|Publication number||US4199123 A|
|Application number||US 05/934,104|
|Publication date||Apr 22, 1980|
|Filing date||Aug 16, 1978|
|Priority date||Aug 16, 1978|
|Publication number||05934104, 934104, US 4199123 A, US 4199123A, US-A-4199123, US4199123 A, US4199123A|
|Inventors||Morris Weber, Edgar M. Jaehnke|
|Original Assignee||Hughes Aircraft Company|
|Export Citation||BiBTeX, EndNote, RefMan|
|Patent Citations (10), Referenced by (22), Classifications (9)|
|External Links: USPTO, USPTO Assignment, Espacenet|
The invention herein described was made in the course of or under a contract or subcontract thereunder with the Department of the Army.
1. Field of the Invention
The present invention relates to fine leveling of a support mounted at least on one leg.
2. Description of the Prior Art
There are many mechanisms or applications which require leveling, such as transits, levels, telescopes, cameras, theodolites, and any pointing and tracking system requiring elevation and angulation operations.
One conventional system utilizes thumb screws opposed to each other to drive a two-axis gimbal or to rock a platform. Alternatively, one screw may be opposed by a spring to take up back-lash. Several problems are associated with such leveling arrangements.
Any off-center load weight over the screw increases the effort needed to turn the screw to effect the adjustment except, with respect to a turnable load, the load may be rotated so that its weight may be used to advantage. Also, the screw adjusting mechanism is located adjacent to the equipment to be levelled, in a crowded area where space limitations prevent the diameter of the screw to be enlarged; therefore, it becomes difficult for the operator to turn the screw. Additionally, such screw adjustments provide for a small mechanical advantage which, even for fine adjustments, require the exertion of large forces. Such exertion may be fatiguing to the operator and his thumb; furthermore, a large force over a small adjustment frequently results in an over-adjustment as the screw is suddently moved past the point needed to effect the proper level. A further disadvantage is that a large number of intricate parts are used and these parts exist at critical points of the tripod, specifically, at the center of the tripod load attachment point. As a consequence, the platform is made less stiff and rigid and, therefore, less stable. The complexity of the leveling mechanisms not only increases the cost of manufacture but also increases the need to maintain or repair the equipment which, especially in the field, may not be possible. A further disadvantage is that the tripod, through use of a large number of intricate parts, becomes quite heavy and not easily transportable.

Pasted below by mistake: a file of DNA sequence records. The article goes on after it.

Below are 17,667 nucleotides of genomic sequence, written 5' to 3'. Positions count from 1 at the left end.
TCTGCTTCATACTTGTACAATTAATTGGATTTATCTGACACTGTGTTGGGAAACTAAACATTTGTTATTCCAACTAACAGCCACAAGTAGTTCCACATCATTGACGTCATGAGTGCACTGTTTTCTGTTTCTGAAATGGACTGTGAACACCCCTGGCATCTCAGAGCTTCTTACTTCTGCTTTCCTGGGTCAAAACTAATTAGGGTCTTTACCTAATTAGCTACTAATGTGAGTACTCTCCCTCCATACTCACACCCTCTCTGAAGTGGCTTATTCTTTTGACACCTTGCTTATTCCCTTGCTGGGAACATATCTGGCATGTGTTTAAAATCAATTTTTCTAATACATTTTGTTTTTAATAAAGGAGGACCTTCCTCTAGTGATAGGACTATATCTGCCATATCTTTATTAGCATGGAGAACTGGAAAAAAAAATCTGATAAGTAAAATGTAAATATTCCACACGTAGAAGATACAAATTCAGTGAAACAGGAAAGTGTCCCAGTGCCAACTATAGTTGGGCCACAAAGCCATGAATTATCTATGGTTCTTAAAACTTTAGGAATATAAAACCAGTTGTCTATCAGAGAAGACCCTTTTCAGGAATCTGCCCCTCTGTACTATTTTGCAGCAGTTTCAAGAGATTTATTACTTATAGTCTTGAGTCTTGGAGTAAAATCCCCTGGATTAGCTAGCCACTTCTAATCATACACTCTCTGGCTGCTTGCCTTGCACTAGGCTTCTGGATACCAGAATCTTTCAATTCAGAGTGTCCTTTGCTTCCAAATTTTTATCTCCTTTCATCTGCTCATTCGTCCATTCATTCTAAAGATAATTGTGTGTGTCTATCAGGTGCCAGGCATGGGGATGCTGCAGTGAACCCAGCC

The present invention overcomes these and other problems by providing for a simple means and method by which equipment supports, such as tripods, may be levelled. After any gross adjustments have been made, fine adjustments are made by a means, e.g., a rotatable turnbuckle, which lengthens or shortens a stabilizer link connecting a leg and a center post extending from a support upon which the equipment is placed. Rotation of the turnbuckle changes the geometry of the triangle formed by the leg, the center post and the stabilizer link. A slideable connection between the end of the leg and the foot pad previously set into position permits the geometry change without physically moving the foot pad. Because the fine leveling adjustment is displaced from the equipment support, great mechanical advantage is provided.
It is, therefore, an object of the present invention to provide for ease of leveling adjustment in an equipment support regardless of the weight of the load and whether it is off-center from the support.
Another object is to provide for an adjustment which is displaced from otherwise crowded areas where the equipment is supported.
Another object is to provide for a large mechanical advantage which enables very fine adjustments to be made.
Another object is to reduce the number of parts required and to remove them from the critical load attachment points.
Another object is to provide for a stiffer and more rigid and, therefore, more stable platform.
Another object is to provide for a reduction of weight over prior mechanisms which is especially important when they must be carried by a person.
It is another object to provide for reduced expense not only in the cost of maintenance and repair but also in the initial cost of such equipment.
Other aims and objects as well as a more complete understanding of the present invention will appear from the following explanation of an exemplary embodiment and the accompanying drawings thereof.
FIG. 1 is a view in elevation of the present invention embodied as a tripod, in which one of the legs is hidden behind another leg;
FIG. 2 is an enlarged view of the fine adjustment mechanism embodied as a turnbuckle;
FIG. 3 is a cross-sectional view of the turnbuckle depicted in FIG. 2 taken along lines 3--3 thereof;
FIG. 4 is a prespective view of a slideable connection between a foot pad and a support leg;
FIG. 5 is another view of the slideable connection illustrated in FIG. 4; and
FIG. 6 is a view of the slideable connection taken along line 6--6 of FIG. 5.